Carbon dioxide Current Affairs - 2020
The Deep Carbon Observatory (DCO) is a global research program to outreach carbons role on Earth. It is a community of scientists including physicists, biologists, geo – scientists and chemists working across several traditional disciplinary lines.
Key highlights of DCO research
- It has found that there are ultra – deep diamonds at 670 km depth in the mantle. It has signatures of geochemical signature of organic material from Earth’s surface.
- There may be significant amounts of iron carbide in the Earth’s core that accounts to two – thirds of Earth’s carbon
- It has identified abiogenic sources of methane from crust and mantle. Abiogenesis is a hypothetical theory which proposes that fossil fuels are formed from inorganic matter rather than by decomposition of organisms or organic matter.
- The complex links between biosphere and geosphere and their evolution. The links are reflected in major events like Great Oxidation Event
- Great Oxidation Event – Around 2.4 billion years ago, biologically induced molecular oxygen accumulated in the Earth’s atmosphere. This changed the atmosphere to an oxidizing atmosphere from a weak reducing atmosphere. The even caused almost all lives on the Earth to go extinct. Scientists are still unable to determine causes of the event.
- The Volcanic flux of carbon – dioxide is twice as that of previously determined.
The DCO explores
- High pressure and Extreme temperature organic synthesis
- Complex interactions between organic molecules and minerals
- Conducts field observations of deep microbial eco systems
- Constructs theoretical models of lower crust and upper mantle carbon sources
- Conducts observations of anomalies in petroleum geochemistry
Reservoir and Flux community of DCO
The subduction of tectonic plates and volcanic outgassing are the main sources of carbon fluxes. But the process and rates of these carbon fluxes are poorly understood. The main function of the Reservoir and Flux community of DCO is to explore the storage and transport of carbon in the deep interior of the Earth.
The Deep Earth Carbon Degassing Project of DCO is examining if large reservoirs of carbon are hidden in the mantle and core. It also works on finding how this carbon outgasses from the Earth’s deep interior into the surface environment.
Deep Energy wing of DCO
It quantifies the processes and environmental conditions that control origins, forms, quantities and movements of carbon compounds. This community of DCO predominantly works around carbon compounds that were reduced from deep carbon compounds through geologic time.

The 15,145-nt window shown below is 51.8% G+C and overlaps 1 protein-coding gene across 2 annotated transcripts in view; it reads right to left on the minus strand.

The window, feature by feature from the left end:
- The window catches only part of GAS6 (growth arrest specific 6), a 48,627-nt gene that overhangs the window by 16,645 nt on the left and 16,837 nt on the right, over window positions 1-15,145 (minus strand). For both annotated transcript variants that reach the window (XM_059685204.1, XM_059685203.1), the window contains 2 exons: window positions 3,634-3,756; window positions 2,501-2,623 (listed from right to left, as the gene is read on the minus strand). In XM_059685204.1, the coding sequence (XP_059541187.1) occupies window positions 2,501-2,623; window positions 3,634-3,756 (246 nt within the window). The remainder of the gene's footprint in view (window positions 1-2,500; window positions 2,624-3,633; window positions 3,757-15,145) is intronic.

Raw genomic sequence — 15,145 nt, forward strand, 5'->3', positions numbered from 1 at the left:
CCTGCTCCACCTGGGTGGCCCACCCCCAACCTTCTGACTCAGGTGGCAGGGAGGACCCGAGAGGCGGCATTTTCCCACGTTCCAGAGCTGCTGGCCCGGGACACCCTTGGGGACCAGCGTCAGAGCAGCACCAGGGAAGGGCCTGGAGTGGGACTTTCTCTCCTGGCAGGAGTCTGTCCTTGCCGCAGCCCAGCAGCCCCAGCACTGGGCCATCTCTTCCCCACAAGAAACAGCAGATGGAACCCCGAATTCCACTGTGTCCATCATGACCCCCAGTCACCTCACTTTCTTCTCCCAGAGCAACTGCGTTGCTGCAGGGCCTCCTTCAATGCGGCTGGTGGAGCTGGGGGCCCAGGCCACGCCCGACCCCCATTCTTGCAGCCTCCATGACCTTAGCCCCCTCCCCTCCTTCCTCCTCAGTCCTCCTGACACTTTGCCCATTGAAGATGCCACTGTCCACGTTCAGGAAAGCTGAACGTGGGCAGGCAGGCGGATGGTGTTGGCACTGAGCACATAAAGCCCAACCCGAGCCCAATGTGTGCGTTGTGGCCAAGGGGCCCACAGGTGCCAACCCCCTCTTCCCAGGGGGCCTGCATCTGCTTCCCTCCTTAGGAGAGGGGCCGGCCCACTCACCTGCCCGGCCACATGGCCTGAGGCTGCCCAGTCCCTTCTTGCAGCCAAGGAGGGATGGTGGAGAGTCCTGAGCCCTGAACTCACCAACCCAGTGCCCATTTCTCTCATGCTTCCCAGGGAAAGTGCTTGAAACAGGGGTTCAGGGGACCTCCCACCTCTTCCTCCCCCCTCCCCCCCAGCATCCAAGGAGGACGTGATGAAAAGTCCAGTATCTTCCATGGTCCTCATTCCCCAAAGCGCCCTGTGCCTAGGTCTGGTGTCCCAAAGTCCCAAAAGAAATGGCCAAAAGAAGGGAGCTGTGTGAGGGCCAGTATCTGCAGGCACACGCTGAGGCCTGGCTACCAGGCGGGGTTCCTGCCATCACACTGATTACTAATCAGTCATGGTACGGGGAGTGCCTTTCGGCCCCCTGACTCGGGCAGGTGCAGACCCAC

It conducts investigations in 25 global terrestrial and marine environment to determine the processes controlling movements of abiotic gases and their origin, form, quantities. It also discriminates abiotic and biotic methane gas and organic species.
The Deep Energy community also quantifies the rates of fluid rock interactions that produce abiotic hydrogen.
Deep life wing of DCO
It documents the interaction between the carbon cycle and diversity of Earth’s deep biosphere. It marks the diversity of subsurface marine and continental microorganisms in space and time and their interaction with the deep carbon.
The wing conducts Census of Deep life annually. This census identifies the diversity and distribution of microbial life in continental and marine deep subsurface environments.
According to the 2018 census by the Deep life wing of DCO, life forms on the earth including 70% of bacteria comprises up to 23 billion tons of carbon. They live up to 4.8 km deep underground including 2.5 km below the seabed.
Tags: carbon • carbon cycle • Carbon dioxide • carbon dioxide emissions • crust
The World Meteorological Organisation (WMO) unveiled the State of the Global Climate in 2018 Report. The highlights of the report are:
- Extreme weather events impacted close to 62 million people in 2018 and displaced more than two million as of September of that year.
- The physical signs and socio-economic impacts of climate change are accelerating as record greenhouse gas concentrations drive global temperatures towards increasingly dangerous levels
- 2018 witnessed a record sea level rise and high land and ocean temperatures. 2018 was the fourth warmest year on record, and the four warmest years on record all took place between 2015 and 2018. The average global temperature is now around one degree Celsius above pre-industrial levels.
- 2018 also sets a new record for ocean heat in the top 700 meters (approximately 2,297 feet) and top 2,000 meters (approximately 6,562 feet).
- Carbon dioxide concentrations in the atmosphere have jumped from 357 parts per million (ppm) in 1994 to 405.5 ppm in 2017.
- Flooding which was the climate-related disaster that impacted the largest number of people in 2018 more than 35 million.
- The global mean sea level hit a new record and was around 3.7 millimetres higher than in 2017.
- Arctic sea ice extent registered record lows for February and January of 2018. The maximum extent in March of that year was the third lowest in the 1979 to 2018 satellite record.
- Climate change could reverse progress made in fighting global malnutrition. In 2017, the number of people suffering from malnutrition increased to 821 million, and this was partly due to by droughts related to El Niño.
- Around 125 million more people were exposed to heat waves between 2000 and 2016and the average heat wave grew 0.37 days longer compared to heat waves between 1986 and 2008.
WMO has warned that the world would witness temperatures increase 3-5C by the end of the century. Unveiling the report the UN Chief called on countries to come with concrete plans at an upcoming climate summit.